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17 July 2014

July 20, 2014

I decided it’s about time I refocus on putting my writing out there. I haven’t written a blog since I finished graduate school, over two years ago. Shameful. I still write in my composition notebooks daily, but lately it’s become more documentation than spiritual and existential reflection. I uprooted myself (again) a little over a year ago and moved 3,000 miles away from family and friends. This past year has seen more depressive episodes, occurring more deeply, than ever before. I know my family exists as a pillar of strength and support for me, so have assumed the increased frequency of depressive episodes are the result of detaching myself from this support system. I’ve blamed my lack of inspired writing on my depression – the lack of creativity. I haven’t been motivated to just write. I’ve tried to make myself just write, to varying levels of success. Recently I was reminded of the fact that I used to blog. I used to put my writing out there. The bad. The good. The silly. The inspired. So, I thought, let’s do that again. And, here we are. Here we go again….

I don’t like the direction I feel society is moving in. I do not fully desire to disengage and create my own little island of like minded beauties (although I did speak to doing this at lunch today). Diversity is one of the most beautiful aspects of humanity. One of the quotes I connect most strongly with is, “I may not agree with what you say, but I will defend to my death your right to say it”. I want to engage with people who frustrate me and view the world differently – as it pushes and deepens my beliefs and understanding of them. Strengthens my resolve. Of course, I say this within the bounds of – you can do and believe and say whatever you please as long as your belief systems and life does not impede on another’s right to live the life they desire and believe it. I can only be so tolerant. I do not tolerate beliefs that stem from fear. But I do see, in my ever optimistic soul, the opportunity to engage with those who come from fear based realities to gain awareness and break down their walls. I have no reason for optimism, but I have realized when it comes to my life, hope and optimism rule the day.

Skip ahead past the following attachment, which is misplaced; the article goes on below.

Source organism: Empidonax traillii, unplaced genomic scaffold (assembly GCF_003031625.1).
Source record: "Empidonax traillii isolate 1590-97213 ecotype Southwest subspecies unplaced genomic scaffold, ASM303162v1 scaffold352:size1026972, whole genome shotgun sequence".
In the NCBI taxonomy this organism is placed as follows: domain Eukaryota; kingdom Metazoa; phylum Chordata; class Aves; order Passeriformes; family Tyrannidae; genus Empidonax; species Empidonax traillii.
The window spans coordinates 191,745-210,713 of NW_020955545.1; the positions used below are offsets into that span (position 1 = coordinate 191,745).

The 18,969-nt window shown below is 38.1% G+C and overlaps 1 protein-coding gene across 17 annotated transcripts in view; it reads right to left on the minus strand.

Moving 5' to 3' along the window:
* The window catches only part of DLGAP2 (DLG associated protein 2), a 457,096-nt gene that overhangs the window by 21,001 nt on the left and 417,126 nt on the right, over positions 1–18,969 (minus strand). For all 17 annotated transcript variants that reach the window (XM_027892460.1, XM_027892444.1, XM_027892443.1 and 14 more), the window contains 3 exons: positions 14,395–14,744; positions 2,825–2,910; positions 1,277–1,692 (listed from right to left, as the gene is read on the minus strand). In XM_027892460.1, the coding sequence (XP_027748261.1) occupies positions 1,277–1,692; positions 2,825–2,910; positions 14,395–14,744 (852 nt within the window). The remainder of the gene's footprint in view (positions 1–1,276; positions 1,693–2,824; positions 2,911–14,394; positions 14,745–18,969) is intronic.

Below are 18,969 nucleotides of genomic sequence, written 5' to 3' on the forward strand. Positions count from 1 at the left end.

My blogs are so long because of all these tangents I stem off into. I think it’s humorous that I started stating I don’t like the direction society is going in while I sit typing this up on my phone while at a bar. I’m visiting a dear friend at her night job and there are a handful of individuals sitting at the bar of this intimate restaurant (consists of a posh bar and one small, currently occupied table), she’s busy and I thought: no better time to start blogging than the now! (I came from meditation)

Back on point, Whitney! So, society!!!

Eye contact. How increasingly rare and intimate an act. Everyone is glued to their phones. We are more connected, instantaneously, than at any other point in the history of the world, yet – I would argue – we very well may be more disconnected from other human beings than at any other point in history and its only getting worse. My go to is always the check out at the food store (if you still go to an actual individual – I find it a fascinating tell whether or not someone chooses the human option for check out or the electronic). Unless you’re going to Trader Joe’s where friendly banter (“How’s your day going?” Fuck! What can I say that is original?! “Fine”) is a part of the job requirement, you’ll be hard pressed to find actual eye contact and, God forbid, verbal engagement. And when you do find it, it’s usually not genuine. And when it carries on too long, everyone else in line huffs and puffs at the hold up in their very, very important lives. This isn’t exaggerated. I’ve spent years studying this. But this is more an American trend than any other country I’ve been to. Which I find fascinating (disclaimer: fascinating is one of my absolutely favorite words in writing. Goes back to Lester Bang’s 1979 review of Astral Weeks for Stranded).